Nikon's new manual focus fixed-length lenses

Discussion in '35mm Cameras and Accessories' started by 2F/2F, Nov 1, 2010.

  1. 2F/2F

    2F/2F Member

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    Hello,

    It is nice that Nikon still sells several manual focus lenses. Has anybody here bought the current models brand new? What versions of the lenses are these? Are they just AI-S lenses, or have they been redesigned? The prices certainly are attractive, compared to their autofocus stuff. If I ever seriously start using digital, I was thinking that these guys might be the way to go, as they will serve me with film as well. The prices really are not bad for brand spanking new lenses.
     
  2. Ihmemies

    Ihmemies Member

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    Nikon hasn't made any new MF designs except the new PC-E lenses. So they are the same lenses as in 80's, just upgraded with newest coatings (not nano coating though).

    My secret dream is that Nikon some day releases a new manual focus Ai-P lens collection using the newest optical designs used in 24/1.4, 35/1.4, 50/1.4, 85/1.4 etc.
     
  3. lns

    lns Member

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    Two words: Zeiss ZF. :smile:

    -Laura
     
  4. jp498

    jp498 Member

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    Nikon still sells a fm-10 film camera, so these lenses are probably to go with that, and for people like us looking to acquire more lenses that work with new and old hardware.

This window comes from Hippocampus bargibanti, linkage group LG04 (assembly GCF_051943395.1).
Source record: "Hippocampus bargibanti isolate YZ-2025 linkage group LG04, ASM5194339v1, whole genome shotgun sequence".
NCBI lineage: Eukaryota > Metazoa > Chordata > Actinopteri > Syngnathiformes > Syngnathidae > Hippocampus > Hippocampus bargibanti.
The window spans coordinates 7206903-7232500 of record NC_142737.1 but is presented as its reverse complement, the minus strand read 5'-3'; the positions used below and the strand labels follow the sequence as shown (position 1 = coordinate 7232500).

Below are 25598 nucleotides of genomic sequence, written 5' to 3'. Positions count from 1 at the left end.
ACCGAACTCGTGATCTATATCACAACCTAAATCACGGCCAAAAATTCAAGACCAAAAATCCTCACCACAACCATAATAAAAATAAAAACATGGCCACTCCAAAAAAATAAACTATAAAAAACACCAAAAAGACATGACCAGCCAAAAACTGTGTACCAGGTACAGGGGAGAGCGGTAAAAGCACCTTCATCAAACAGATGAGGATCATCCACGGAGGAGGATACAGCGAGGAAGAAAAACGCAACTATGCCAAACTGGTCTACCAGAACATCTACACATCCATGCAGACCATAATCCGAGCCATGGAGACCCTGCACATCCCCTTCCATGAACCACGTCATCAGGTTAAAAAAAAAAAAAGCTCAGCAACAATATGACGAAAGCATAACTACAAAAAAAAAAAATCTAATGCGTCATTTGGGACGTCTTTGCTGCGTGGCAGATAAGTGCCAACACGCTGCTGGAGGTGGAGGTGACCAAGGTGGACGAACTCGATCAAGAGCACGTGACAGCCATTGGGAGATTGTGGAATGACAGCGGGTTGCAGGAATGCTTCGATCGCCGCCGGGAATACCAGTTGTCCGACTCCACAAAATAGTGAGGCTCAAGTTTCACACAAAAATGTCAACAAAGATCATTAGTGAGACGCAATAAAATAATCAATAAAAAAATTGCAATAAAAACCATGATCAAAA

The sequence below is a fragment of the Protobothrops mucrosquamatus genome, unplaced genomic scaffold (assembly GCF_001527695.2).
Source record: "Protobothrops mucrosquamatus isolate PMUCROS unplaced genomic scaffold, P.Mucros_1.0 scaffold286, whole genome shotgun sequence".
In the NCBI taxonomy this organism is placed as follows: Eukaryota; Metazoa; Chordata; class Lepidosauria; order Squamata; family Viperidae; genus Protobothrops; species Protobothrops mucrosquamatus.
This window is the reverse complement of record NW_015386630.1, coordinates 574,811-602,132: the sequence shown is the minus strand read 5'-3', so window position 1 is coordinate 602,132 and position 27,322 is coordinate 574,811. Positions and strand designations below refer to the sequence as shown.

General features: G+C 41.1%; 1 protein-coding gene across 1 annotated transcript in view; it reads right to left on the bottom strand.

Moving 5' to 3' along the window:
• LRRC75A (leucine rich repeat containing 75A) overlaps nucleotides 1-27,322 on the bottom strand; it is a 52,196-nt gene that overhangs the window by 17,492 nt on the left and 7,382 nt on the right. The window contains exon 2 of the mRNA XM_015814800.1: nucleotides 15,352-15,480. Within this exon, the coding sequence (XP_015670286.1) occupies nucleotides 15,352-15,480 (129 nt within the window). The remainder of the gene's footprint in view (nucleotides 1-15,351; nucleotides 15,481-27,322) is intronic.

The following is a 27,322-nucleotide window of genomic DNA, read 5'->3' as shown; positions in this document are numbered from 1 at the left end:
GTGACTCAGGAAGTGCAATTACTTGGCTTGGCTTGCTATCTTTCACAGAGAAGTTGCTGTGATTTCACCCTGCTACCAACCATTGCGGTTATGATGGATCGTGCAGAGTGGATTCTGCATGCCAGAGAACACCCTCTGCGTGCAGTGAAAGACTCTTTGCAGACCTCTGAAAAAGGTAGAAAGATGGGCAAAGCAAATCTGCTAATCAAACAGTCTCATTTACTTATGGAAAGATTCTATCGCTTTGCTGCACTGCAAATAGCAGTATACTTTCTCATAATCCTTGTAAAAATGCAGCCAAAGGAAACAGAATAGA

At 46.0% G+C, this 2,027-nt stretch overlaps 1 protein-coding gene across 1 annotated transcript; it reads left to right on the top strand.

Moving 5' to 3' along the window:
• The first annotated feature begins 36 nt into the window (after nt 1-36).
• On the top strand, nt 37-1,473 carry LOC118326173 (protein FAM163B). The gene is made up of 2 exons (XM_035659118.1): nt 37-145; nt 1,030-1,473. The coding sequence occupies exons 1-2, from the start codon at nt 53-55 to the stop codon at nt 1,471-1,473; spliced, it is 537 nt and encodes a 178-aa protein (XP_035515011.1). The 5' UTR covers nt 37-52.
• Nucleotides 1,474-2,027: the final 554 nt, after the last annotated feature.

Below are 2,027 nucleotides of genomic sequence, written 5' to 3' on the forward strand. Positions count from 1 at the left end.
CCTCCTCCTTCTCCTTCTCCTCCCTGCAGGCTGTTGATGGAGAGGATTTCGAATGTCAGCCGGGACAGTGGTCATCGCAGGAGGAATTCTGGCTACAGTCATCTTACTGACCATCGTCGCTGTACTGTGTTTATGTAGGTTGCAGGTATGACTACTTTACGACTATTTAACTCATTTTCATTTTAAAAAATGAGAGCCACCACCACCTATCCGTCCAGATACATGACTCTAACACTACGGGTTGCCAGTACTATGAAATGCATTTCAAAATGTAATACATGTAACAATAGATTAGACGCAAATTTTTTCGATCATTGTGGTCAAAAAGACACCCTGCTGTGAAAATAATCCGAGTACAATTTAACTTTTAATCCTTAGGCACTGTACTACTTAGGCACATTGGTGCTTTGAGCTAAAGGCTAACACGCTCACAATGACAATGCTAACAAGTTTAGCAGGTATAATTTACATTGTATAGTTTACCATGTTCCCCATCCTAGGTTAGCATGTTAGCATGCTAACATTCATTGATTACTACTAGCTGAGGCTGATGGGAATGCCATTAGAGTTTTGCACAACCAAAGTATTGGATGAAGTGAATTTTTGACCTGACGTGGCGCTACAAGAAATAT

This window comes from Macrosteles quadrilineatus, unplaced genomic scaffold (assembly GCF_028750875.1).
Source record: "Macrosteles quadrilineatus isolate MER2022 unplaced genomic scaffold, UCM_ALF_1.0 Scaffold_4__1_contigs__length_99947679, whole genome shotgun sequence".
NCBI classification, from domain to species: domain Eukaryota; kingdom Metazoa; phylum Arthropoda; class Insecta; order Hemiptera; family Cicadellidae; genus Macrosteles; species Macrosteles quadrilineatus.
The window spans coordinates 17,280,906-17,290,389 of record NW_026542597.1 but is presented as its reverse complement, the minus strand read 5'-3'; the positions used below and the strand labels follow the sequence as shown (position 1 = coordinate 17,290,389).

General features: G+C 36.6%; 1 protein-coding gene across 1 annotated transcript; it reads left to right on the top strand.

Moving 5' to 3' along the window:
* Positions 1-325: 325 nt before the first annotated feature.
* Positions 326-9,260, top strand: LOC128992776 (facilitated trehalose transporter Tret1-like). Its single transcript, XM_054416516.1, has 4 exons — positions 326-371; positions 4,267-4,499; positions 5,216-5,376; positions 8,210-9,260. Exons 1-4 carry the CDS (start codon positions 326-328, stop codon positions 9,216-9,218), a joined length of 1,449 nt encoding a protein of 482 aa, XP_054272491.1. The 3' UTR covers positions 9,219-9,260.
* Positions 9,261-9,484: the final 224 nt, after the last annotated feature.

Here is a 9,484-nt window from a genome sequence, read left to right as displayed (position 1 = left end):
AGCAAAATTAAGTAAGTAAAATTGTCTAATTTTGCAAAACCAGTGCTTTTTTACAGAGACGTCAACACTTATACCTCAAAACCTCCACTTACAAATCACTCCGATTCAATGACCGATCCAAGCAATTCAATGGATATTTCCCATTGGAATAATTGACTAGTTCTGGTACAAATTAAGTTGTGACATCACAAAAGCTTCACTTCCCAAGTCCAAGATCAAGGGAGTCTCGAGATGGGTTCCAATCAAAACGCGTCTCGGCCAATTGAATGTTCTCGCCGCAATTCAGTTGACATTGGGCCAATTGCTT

I bought a new 50 1.2 about ten years ago and sold it for what I bought it for five years ago. Now you could have sold it for more than I paid for it.

    Earlier this year I bought a brand new Voigtlander 40mm SL2 for Nikon-F mount. It's a very nice new manual focus lens; nice to use and exceptional image qualities. Zeiss seems overpriced and brutally crisp at the expense of Bokeh.
     
  5. CGW

    CGW Member

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    What new lenses, apart from the new-ish PC models? What remains are new but the same 30+ year-old designs. The little 45/2.8 Ai-P I have was rolled out with the FM3A and was among the last "new" MF lenses. That was 2001.
     
  6. CGW

    CGW Member